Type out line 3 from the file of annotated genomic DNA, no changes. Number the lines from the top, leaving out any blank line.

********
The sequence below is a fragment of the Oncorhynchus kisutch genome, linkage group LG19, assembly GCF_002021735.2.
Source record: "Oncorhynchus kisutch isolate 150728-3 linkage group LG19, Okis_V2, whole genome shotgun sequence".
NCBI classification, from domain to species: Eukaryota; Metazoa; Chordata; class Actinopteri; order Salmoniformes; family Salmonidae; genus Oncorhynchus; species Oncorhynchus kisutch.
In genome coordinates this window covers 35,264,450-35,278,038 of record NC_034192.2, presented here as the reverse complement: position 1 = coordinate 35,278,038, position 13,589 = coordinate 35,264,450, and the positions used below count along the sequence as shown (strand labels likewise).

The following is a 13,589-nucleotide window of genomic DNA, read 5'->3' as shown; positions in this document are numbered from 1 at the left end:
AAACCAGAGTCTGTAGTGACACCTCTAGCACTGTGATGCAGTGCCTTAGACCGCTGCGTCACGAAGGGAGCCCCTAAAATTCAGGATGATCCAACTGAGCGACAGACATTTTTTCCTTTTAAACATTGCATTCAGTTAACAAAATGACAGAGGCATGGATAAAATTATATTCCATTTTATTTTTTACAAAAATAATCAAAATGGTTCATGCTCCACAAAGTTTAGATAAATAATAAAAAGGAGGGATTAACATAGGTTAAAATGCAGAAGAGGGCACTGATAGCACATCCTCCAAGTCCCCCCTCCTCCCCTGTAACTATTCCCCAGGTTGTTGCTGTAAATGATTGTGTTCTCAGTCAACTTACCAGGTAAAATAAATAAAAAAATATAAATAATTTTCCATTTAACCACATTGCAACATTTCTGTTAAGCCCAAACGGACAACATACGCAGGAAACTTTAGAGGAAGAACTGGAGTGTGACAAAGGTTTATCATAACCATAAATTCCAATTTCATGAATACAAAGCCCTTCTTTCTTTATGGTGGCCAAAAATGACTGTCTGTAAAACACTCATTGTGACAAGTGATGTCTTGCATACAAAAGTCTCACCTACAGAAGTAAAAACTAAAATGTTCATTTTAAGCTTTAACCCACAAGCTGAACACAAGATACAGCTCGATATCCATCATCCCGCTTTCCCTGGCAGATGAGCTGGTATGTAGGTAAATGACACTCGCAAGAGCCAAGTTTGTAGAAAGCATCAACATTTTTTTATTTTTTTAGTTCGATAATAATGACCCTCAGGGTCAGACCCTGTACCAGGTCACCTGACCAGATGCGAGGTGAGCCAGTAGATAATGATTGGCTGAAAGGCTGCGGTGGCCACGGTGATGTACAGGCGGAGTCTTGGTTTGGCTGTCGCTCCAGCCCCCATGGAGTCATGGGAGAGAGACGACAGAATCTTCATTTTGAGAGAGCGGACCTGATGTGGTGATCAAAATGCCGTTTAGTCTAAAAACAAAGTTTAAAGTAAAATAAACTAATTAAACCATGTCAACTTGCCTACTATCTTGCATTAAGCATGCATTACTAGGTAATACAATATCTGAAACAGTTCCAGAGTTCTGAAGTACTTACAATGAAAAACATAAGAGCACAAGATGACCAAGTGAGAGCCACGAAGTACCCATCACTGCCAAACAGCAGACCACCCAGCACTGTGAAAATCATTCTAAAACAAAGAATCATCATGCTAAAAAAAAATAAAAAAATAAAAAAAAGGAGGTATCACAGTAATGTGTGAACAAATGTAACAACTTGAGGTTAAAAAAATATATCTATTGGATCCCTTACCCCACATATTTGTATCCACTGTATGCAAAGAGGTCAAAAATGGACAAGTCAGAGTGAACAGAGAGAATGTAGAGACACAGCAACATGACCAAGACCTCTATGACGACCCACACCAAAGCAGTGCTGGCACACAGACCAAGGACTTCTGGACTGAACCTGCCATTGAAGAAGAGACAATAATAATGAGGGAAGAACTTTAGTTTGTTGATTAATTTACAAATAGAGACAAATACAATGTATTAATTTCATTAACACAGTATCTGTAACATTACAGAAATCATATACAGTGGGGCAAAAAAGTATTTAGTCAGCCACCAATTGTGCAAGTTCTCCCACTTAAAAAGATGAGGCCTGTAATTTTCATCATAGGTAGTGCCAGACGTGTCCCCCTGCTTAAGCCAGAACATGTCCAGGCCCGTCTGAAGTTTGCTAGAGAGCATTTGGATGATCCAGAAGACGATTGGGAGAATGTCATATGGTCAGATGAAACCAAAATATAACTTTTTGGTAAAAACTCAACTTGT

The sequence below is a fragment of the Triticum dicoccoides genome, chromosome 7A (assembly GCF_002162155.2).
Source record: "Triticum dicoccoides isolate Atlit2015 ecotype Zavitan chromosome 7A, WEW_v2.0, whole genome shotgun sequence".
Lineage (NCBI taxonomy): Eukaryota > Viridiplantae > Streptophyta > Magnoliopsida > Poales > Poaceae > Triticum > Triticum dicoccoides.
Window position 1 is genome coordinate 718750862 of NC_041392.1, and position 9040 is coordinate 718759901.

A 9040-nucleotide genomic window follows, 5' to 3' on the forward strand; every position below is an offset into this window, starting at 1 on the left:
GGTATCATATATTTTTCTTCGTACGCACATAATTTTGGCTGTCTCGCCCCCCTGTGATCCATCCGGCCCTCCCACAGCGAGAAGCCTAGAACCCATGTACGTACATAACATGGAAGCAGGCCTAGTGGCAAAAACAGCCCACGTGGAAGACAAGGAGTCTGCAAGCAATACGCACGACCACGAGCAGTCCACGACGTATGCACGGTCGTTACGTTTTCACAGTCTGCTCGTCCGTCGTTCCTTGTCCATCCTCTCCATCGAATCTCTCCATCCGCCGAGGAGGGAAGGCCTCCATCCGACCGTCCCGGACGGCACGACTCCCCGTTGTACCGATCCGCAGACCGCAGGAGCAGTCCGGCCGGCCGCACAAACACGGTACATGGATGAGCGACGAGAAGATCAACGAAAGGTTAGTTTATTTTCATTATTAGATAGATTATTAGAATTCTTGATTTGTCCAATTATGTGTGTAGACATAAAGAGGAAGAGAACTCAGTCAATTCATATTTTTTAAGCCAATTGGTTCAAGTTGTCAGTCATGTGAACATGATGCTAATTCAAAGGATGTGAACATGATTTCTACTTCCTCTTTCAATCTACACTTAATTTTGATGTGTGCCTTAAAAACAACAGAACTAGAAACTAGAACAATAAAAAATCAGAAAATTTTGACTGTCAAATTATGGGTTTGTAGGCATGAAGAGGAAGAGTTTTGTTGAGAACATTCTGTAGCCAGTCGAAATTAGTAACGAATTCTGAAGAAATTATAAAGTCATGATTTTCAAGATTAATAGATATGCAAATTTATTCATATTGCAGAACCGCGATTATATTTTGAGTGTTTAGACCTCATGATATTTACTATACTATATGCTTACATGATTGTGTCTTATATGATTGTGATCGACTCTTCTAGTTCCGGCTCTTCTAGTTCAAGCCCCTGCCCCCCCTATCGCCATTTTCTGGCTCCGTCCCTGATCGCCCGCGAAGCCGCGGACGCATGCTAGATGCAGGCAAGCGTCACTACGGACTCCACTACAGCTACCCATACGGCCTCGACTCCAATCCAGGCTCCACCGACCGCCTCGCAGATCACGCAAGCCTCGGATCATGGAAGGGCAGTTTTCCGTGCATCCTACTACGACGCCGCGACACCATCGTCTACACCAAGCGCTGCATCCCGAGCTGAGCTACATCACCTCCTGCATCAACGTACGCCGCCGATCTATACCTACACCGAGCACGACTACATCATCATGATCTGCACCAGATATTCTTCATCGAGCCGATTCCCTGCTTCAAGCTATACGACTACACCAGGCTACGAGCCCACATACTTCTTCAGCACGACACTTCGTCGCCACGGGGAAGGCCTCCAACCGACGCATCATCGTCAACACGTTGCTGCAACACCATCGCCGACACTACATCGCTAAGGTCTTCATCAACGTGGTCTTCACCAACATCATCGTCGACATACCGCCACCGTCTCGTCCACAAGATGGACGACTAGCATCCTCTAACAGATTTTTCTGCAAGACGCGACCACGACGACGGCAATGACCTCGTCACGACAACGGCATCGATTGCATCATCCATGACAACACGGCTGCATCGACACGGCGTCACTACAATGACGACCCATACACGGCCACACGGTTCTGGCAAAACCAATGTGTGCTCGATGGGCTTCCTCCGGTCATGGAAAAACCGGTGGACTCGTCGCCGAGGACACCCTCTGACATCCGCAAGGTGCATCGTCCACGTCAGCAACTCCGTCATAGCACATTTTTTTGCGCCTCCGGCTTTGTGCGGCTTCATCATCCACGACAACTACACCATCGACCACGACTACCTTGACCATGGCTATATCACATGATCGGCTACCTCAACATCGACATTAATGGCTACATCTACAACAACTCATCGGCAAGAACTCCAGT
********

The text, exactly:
NCBI classification, from domain to species: Eukaryota; Metazoa; Chordata; class Actinopteri; order Salmoniformes; family Salmonidae; genus Oncorhynchus; species Oncorhynchus kisutch.